Maturase phylogeny

A recent study by Guo and Mower (2013) has provided new insights into the distribution and the evolution of land-plant maturases. The authors used known plant maturase sequences to conduct an extensive search of recently sequenced green algal and land-plant mitochondrial genomes, including those of the sequenced nuclear genomes of the lycophyte Selaginella and the moss Physcomitrella. The authors detected multiple, previously unrecognized plant sequences potentially cable of specifying a protein with maturase function. These included seven new nuclear maturase loci in Selaginella (bringing the total number of maturases for this species to eight), and five new nuclear maturase loci in Physcomitrella (bringing its total to 12). Building upon this new information a comprehensive phylogeny was constructed to determine the evolutionary relationships among the different maturase sequences; a simplified version of this phylogeny, displaying only the relationships among the seed plant (six maturase genes), Marchantia (eight related genes) and Selaginella maturases, is shown in Figure 5. Most, but not all of the new nMATs are predicted to be mitochondrial proteins.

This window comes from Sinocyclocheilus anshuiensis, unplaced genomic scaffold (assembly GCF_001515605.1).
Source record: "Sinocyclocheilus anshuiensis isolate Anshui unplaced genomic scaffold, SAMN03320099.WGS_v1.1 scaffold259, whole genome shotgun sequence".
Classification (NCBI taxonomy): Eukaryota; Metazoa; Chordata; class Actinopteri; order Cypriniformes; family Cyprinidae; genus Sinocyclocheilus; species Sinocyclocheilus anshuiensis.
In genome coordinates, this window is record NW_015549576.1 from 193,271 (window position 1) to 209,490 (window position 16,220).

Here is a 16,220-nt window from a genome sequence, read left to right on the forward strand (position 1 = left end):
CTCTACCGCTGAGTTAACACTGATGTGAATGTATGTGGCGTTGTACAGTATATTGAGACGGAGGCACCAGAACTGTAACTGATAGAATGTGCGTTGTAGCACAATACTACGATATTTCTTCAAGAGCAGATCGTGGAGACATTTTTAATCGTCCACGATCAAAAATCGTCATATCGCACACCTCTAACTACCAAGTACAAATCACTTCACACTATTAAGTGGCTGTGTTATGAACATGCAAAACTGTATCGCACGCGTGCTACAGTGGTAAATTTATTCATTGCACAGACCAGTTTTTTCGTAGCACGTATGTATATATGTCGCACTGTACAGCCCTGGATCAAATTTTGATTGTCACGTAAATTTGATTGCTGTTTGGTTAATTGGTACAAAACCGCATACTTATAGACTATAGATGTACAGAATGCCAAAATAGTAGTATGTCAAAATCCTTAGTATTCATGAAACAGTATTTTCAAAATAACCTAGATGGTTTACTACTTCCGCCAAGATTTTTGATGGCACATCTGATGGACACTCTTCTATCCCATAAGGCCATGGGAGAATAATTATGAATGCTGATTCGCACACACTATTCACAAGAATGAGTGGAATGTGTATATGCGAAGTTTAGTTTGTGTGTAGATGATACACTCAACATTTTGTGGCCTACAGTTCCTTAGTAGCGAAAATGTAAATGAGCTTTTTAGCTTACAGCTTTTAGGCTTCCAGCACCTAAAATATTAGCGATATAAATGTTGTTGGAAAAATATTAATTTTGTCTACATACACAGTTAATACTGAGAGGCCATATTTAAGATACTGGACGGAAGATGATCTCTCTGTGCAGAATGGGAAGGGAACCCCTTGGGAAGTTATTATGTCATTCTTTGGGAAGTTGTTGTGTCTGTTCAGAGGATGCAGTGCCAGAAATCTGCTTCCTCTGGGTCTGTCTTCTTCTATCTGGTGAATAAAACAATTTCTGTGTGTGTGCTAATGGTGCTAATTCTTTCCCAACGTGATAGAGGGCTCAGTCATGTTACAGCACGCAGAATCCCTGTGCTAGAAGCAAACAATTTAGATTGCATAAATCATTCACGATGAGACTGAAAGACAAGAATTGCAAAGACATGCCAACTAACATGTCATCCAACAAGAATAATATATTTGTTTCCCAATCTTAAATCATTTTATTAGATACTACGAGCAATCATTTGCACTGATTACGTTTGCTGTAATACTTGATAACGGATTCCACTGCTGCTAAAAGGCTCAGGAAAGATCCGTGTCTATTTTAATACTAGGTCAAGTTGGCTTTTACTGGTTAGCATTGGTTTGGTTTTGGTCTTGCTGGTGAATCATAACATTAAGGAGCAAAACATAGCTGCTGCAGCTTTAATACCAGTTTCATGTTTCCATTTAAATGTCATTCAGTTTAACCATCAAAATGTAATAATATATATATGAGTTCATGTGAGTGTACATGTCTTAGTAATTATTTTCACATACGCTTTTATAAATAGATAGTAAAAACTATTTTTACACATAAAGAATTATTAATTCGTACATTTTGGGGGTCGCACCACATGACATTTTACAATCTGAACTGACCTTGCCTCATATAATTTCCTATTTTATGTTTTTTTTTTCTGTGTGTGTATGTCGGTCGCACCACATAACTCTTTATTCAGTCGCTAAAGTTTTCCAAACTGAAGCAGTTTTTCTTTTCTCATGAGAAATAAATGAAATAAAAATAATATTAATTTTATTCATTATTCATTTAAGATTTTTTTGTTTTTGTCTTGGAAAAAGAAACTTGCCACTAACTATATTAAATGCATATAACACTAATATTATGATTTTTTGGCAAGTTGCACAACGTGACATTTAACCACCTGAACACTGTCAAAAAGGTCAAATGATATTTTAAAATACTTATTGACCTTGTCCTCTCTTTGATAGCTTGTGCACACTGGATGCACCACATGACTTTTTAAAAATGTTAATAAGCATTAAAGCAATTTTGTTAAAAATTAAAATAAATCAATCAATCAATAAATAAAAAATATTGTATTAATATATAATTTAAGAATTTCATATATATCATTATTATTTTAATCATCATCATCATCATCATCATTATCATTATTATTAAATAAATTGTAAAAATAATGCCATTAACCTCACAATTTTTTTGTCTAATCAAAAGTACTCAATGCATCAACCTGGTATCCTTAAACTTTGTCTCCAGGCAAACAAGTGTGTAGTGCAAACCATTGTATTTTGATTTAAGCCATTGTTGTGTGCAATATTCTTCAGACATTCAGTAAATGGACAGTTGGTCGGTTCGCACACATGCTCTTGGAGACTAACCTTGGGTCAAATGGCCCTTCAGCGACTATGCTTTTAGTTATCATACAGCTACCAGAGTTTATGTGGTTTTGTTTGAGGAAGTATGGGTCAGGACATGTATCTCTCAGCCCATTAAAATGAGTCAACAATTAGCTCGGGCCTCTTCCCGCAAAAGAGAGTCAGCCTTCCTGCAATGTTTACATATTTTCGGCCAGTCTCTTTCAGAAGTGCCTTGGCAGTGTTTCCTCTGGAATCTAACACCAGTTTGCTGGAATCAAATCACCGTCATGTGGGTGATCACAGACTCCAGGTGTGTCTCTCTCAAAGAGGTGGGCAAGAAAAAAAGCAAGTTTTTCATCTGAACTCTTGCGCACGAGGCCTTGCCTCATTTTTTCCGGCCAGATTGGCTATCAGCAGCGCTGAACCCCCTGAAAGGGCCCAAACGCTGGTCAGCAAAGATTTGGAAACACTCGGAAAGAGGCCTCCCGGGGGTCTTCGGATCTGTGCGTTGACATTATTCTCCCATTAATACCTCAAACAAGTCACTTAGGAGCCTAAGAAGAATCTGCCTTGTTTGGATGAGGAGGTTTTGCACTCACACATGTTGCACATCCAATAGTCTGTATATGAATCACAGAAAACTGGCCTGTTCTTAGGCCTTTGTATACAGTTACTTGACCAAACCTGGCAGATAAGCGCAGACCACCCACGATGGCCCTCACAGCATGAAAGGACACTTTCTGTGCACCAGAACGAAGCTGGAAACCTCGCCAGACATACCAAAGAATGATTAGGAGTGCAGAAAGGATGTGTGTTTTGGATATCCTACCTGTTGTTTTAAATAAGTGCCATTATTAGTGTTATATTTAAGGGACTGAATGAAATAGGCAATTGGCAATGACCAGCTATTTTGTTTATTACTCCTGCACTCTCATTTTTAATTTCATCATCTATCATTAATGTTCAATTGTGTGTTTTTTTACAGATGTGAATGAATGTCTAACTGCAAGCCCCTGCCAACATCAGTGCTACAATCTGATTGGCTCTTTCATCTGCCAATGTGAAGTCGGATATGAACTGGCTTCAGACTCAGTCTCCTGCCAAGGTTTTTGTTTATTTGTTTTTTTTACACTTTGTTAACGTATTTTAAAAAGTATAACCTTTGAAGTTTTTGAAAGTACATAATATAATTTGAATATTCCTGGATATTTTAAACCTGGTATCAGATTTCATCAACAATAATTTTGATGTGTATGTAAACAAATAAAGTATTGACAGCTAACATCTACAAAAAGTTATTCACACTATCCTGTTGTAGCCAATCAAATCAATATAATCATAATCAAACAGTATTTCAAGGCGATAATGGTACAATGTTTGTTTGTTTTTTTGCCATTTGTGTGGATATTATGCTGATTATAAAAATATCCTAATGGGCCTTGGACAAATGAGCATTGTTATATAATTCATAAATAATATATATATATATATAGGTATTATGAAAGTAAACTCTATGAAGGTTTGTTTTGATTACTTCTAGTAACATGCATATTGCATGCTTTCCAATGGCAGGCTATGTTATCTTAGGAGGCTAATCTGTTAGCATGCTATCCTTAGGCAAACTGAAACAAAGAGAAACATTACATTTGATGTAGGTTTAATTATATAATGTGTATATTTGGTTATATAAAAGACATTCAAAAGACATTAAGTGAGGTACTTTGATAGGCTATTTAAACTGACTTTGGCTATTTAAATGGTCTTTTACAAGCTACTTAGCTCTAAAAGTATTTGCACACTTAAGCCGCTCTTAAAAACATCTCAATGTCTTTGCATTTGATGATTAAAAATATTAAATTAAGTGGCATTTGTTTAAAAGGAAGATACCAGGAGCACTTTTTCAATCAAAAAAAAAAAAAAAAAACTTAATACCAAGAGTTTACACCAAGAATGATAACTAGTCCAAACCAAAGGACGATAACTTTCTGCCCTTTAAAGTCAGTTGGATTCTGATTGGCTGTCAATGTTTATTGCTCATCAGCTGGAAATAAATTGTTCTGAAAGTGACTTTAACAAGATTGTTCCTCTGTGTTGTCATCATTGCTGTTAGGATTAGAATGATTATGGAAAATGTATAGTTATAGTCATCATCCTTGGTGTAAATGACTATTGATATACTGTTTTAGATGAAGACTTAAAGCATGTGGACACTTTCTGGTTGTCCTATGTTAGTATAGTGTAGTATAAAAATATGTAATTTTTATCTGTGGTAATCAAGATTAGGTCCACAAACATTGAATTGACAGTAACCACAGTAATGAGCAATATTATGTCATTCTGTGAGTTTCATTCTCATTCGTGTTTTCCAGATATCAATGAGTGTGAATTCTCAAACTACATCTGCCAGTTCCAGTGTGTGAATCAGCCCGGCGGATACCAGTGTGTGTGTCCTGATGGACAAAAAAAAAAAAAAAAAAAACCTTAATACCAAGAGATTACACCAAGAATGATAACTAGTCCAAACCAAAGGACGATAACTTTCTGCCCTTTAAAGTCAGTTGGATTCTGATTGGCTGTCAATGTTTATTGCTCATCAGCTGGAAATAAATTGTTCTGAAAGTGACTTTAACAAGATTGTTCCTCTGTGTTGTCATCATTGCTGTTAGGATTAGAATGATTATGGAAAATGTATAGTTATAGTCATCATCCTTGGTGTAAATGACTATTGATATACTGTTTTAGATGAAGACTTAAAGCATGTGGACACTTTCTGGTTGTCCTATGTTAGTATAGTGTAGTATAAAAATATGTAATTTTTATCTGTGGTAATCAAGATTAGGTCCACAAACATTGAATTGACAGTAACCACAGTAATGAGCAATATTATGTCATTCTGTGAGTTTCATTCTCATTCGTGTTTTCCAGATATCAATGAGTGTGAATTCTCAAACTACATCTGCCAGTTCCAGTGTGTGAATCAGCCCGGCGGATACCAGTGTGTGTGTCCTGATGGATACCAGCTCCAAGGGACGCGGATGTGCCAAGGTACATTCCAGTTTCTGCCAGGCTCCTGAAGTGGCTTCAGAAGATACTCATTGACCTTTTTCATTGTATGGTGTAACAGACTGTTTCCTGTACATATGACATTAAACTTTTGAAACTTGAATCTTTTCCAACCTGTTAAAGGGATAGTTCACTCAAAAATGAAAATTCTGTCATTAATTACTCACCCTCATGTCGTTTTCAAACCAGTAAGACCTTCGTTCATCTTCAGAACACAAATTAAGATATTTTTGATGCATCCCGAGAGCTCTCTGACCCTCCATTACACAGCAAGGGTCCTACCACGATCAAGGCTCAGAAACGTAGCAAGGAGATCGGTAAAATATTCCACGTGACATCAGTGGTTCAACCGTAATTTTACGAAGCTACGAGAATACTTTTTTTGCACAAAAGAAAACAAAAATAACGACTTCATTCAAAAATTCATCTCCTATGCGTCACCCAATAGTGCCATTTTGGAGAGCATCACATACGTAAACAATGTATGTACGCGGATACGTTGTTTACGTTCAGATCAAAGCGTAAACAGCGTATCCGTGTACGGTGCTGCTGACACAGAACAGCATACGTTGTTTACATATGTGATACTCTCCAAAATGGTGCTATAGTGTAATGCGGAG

FIGURE 5